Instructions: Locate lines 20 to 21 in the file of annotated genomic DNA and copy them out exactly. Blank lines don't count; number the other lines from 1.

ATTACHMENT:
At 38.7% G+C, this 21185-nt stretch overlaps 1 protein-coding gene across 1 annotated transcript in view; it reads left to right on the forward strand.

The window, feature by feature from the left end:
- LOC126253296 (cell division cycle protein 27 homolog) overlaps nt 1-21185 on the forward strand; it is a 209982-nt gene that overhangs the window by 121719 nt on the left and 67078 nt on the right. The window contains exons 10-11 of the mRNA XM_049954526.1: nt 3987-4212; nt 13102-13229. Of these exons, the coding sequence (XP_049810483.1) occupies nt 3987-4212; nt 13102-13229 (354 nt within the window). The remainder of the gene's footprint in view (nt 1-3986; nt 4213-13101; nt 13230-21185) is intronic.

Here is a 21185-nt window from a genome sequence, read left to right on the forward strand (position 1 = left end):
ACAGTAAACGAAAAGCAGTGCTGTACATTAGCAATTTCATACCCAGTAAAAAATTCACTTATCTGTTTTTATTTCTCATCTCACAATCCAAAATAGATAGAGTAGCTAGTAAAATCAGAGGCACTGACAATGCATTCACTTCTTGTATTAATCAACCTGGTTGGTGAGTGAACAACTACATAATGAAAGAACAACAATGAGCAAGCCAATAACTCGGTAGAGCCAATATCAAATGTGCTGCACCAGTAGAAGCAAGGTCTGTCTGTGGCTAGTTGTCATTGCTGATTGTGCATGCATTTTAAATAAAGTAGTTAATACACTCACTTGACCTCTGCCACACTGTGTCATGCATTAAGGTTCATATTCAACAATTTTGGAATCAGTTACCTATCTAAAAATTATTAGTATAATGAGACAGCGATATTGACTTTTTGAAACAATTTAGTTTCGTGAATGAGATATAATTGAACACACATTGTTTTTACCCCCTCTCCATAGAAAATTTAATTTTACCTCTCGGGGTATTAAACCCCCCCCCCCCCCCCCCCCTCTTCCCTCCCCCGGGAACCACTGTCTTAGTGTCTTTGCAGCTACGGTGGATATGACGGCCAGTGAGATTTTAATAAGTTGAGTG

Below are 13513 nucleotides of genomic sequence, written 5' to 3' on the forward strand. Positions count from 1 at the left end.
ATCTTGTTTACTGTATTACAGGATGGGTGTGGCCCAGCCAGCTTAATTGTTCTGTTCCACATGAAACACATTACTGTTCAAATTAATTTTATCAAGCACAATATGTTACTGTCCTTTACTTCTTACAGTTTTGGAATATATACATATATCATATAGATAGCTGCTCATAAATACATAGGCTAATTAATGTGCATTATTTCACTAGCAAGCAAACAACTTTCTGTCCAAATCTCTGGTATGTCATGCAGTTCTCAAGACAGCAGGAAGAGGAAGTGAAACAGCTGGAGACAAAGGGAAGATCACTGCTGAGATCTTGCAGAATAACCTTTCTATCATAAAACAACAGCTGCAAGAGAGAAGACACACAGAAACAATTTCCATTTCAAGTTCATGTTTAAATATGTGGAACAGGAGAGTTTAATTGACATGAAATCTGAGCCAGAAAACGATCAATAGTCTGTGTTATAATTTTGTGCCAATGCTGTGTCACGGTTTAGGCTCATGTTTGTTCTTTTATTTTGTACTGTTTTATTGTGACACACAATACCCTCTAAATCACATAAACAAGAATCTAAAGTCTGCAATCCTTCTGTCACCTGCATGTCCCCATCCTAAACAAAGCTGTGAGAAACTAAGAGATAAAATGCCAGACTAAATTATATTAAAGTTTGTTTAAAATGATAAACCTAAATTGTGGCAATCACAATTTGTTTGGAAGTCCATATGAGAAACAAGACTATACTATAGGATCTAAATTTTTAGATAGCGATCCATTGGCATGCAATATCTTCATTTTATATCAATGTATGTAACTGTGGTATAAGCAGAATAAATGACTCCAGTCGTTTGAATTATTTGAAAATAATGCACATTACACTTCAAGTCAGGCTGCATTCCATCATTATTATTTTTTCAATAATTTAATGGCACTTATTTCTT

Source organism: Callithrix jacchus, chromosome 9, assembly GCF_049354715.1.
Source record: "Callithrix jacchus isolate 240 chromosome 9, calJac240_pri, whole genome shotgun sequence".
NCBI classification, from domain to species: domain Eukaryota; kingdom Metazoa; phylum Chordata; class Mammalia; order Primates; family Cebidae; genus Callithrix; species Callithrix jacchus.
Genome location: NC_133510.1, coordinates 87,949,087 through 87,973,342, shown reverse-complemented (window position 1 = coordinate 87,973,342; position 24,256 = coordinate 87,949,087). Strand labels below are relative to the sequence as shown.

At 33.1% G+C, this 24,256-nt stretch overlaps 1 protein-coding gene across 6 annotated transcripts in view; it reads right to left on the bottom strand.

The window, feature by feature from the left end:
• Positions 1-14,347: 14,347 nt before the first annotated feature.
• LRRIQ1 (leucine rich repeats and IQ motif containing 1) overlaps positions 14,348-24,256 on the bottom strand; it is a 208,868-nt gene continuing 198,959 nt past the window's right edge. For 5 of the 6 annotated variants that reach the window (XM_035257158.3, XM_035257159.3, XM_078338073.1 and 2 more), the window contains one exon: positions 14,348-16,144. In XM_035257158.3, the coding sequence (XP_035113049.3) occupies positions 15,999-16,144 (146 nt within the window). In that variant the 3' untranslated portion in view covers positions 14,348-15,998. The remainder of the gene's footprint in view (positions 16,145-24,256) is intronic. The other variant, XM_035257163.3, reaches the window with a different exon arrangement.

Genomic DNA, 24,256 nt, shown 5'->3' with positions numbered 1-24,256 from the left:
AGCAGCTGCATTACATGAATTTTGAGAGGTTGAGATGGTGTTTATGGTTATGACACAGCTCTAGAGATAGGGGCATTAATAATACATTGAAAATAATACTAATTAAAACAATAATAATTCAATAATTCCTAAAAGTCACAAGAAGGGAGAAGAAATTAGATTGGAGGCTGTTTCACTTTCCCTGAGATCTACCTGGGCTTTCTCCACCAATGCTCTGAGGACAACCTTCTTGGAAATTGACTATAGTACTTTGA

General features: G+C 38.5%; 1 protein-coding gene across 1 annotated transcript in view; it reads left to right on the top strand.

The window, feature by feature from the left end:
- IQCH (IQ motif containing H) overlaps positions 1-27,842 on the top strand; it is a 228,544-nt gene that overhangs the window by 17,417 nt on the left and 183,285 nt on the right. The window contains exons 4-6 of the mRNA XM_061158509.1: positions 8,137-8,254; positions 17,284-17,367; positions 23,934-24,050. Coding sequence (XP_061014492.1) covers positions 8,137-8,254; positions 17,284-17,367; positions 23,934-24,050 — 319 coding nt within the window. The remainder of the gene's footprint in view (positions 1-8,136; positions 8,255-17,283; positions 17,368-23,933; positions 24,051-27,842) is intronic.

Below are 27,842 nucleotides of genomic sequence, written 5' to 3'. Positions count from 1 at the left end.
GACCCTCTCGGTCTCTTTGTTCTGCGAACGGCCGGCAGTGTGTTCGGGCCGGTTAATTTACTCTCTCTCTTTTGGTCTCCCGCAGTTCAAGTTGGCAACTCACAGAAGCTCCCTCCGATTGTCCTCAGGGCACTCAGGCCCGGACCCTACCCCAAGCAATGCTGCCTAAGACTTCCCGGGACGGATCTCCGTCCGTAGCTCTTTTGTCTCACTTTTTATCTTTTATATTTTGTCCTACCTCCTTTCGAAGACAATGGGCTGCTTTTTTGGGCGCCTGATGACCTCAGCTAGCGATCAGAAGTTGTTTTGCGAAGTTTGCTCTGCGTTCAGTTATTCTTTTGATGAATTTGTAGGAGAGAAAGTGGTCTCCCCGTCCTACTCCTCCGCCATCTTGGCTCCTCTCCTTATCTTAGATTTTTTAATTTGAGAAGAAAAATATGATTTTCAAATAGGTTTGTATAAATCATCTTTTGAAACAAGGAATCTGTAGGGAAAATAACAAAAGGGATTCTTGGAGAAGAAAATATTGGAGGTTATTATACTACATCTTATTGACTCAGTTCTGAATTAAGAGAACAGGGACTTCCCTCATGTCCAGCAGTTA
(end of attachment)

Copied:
- IQCH (IQ motif containing H) overlaps positions 1-27,842 on the top strand; it is a 228,544-nt gene that overhangs the window by 17,417 nt on the left and 183,285 nt on the right. The window contains exons 4-6 of the mRNA XM_061158509.1: positions 8,137-8,254; positions 17,284-17,367; positions 23,934-24,050. Coding sequence (XP_061014492.1) covers positions 8,137-8,254; positions 17,284-17,367; positions 23,934-24,050 — 319 coding nt within the window. The remainder of the gene's footprint in view (positions 1-8,136; positions 8,255-17,283; positions 17,368-23,933; positions 24,051-27,842) is intronic.

Below are 27,842 nucleotides of genomic sequence, written 5' to 3'. Positions count from 1 at the left end.